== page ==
My Anglican squad(ies) will be will known as Verity’s Van-guards*, led by Rev R R Verity, formerly newspaper editor of the Worcestershire Regiment, who, in all Christian conscience, could not support either the adulterous King or the godless Mosley despite most of the rest of the former regimental neighbours siding with that faction. As an “associate member” of a regiment, Verity understands the need for war as a last straw, which for Verity himself came when the BUF commandeered the vicarage in the village of Norton as accommodation for several of the nearby barracks’ ladies of dubious reputation, making him homeless in the process. A day’s walk over the Malvern Hills to the other side (figuratively and literally) saw Verity accept the shilling (and accompanying Lee Enfield) of the Bishop of Hereford in the Ledbury area. He hopes that his newspaper editing skills will come in handy for countering the insidious propaganda of the BUF and “King”, if the Anglicans ever capture this radio tower that is…*Their first duty as a newly formed squad was to guard the cattle and farm-produce railway vans at Ledbury and Tarrington stations… the nickname stuck.
Reequipped following the 'skirmish' around Ledbury to suit both the English climate and continuing conflict the Pretoria Rifles Platoon led by Major GJ 'Stokkies' Joubert have decided to continue to fight for the King. Always up for a scrap some of the Platoons cooks and Orderlies have stepped into the ranks to create a somewhat inexperienced 3rd section (replacing casualties suffered in their first combat) For some reason the Herefordian local ladies rather like the strange accents and bronzed torsos so the attractions of staying outweigh the adventurous undertaking of trying to return home. So much so one rather accommodating individual known locally as 'Lady Welly Top', who 'welcomed' the entire platoon over a single weekend, was convinced to recreate the Regimental Standard, albeit with some local twists.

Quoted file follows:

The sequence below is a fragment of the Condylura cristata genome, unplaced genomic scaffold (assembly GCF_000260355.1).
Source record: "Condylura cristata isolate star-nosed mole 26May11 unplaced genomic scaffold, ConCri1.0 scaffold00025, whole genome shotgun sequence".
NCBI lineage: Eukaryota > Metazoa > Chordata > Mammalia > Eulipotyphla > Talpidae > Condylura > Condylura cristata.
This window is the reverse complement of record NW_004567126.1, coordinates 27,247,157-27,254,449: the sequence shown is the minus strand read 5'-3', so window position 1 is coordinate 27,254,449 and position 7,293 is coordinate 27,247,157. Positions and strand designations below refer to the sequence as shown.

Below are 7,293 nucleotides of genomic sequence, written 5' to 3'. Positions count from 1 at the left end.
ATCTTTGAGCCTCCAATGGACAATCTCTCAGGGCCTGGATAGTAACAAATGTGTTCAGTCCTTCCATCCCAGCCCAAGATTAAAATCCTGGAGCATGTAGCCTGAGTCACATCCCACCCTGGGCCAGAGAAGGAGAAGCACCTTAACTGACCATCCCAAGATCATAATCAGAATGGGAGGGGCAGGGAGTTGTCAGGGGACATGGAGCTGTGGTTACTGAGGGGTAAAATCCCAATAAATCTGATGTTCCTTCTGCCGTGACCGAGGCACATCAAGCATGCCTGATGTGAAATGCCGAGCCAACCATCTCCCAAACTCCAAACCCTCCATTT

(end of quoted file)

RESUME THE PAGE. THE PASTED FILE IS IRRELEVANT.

In the site of a long abandoned shallow quarry in towards the crest if the ridge the Royalist forces had established their small transmitter station consisting of a Nissen hut, radio shack and privy. The transmitter itself being over 30ft high was originally intended as a temporary solution but the necessity of getting construction material to the top of the ridge and the 'enlistment' of a local father and son electrician (perfectionists both) and Frank 'the shovel' Evans ensured the site was built to last. Scant attention was made regarding security, a mere couple of slit trenches, mere scrapes in the earth and the recycling of some locally appropriated barbed wire serving to keep out any unwelcome visitors.
The dastardly Captain Arrowsmith and the BUF (played by Richard and Scott) would fight over the station with an Anglican League force led by Tym and Anthony.
Table 2 represented the cider factory and the orchards and open countryside around it.
Langnecke and the Reverend Verity (me and Gavin A) would demonstrate outside the factory, held by Roo South Africans and Gavin H’s Stowford’s Pressed militia.
|The Rev'd Verity's platoon deploys|
|Defending the cider factory|
|Joubert's boys hold firm|
|Verity's cautious advance|
|LDV advancing through the orchards|
|Athletes and scarecrows move up|
|Verity's men under fire|
|South African rout|
|Athletes finally get going|
|Action from table 1|
|More fighting on the ridge|
|The radio station remains in fascist hands|